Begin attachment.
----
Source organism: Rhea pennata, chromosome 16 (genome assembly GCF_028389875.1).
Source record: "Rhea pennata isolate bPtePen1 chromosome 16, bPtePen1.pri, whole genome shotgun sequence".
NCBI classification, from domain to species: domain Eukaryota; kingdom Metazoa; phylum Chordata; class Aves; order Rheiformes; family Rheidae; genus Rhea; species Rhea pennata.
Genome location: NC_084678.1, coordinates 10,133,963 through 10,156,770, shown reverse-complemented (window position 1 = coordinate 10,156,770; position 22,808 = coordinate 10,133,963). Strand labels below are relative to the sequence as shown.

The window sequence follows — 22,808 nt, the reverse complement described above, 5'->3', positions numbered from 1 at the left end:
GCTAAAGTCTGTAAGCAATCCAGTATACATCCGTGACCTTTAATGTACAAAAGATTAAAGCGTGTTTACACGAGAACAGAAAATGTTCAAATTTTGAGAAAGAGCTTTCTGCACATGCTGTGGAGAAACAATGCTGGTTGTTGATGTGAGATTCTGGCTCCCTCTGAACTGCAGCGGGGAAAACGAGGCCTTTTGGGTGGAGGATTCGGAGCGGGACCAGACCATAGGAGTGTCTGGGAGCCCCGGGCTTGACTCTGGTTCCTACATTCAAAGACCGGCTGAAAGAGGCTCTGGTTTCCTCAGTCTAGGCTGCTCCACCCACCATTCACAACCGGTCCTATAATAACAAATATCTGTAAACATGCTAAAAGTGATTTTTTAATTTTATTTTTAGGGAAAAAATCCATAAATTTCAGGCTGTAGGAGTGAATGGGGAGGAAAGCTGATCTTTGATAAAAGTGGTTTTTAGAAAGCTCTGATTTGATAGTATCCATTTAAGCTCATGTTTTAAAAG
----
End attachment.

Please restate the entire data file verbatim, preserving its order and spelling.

Source organism: Rhea pennata, chromosome 16 (genome assembly GCF_028389875.1).
Source record: "Rhea pennata isolate bPtePen1 chromosome 16, bPtePen1.pri, whole genome shotgun sequence".
NCBI classification, from domain to species: domain Eukaryota; kingdom Metazoa; phylum Chordata; class Aves; order Rheiformes; family Rheidae; genus Rhea; species Rhea pennata.
Genome location: NC_084678.1, coordinates 10,133,963 through 10,156,770, shown reverse-complemented (window position 1 = coordinate 10,156,770; position 22,808 = coordinate 10,133,963). Strand labels below are relative to the sequence as shown.

The window sequence follows — 22,808 nt, the reverse complement described above, 5'->3', positions numbered from 1 at the left end:
GCTAAAGTCTGTAAGCAATCCAGTATACATCCGTGACCTTTAATGTACAAAAGATTAAAGCGTGTTTACACGAGAACAGAAAATGTTCAAATTTTGAGAAAGAGCTTTCTGCACATGCTGTGGAGAAACAATGCTGGTTGTTGATGTGAGATTCTGGCTCCCTCTGAACTGCAGCGGGGAAAACGAGGCCTTTTGGGTGGAGGATTCGGAGCGGGACCAGACCATAGGAGTGTCTGGGAGCCCCGGGCTTGACTCTGGTTCCTACATTCAAAGACCGGCTGAAAGAGGCTCTGGTTTCCTCAGTCTAGGCTGCTCCACCCACCATTCACAACCGGTCCTATAATAACAAATATCTGTAAACATGCTAAAAGTGATTTTTTAATTTTATTTTTAGGGAAAAAATCCATAAATTTCAGGCTGTAGGAGTGAATGGGGAGGAAAGCTGATCTTTGATAAAAGTGGTTTTTAGAAAGCTCTGATTTGATAGTATCCATTTAAGCTCATGTTTTAAAAG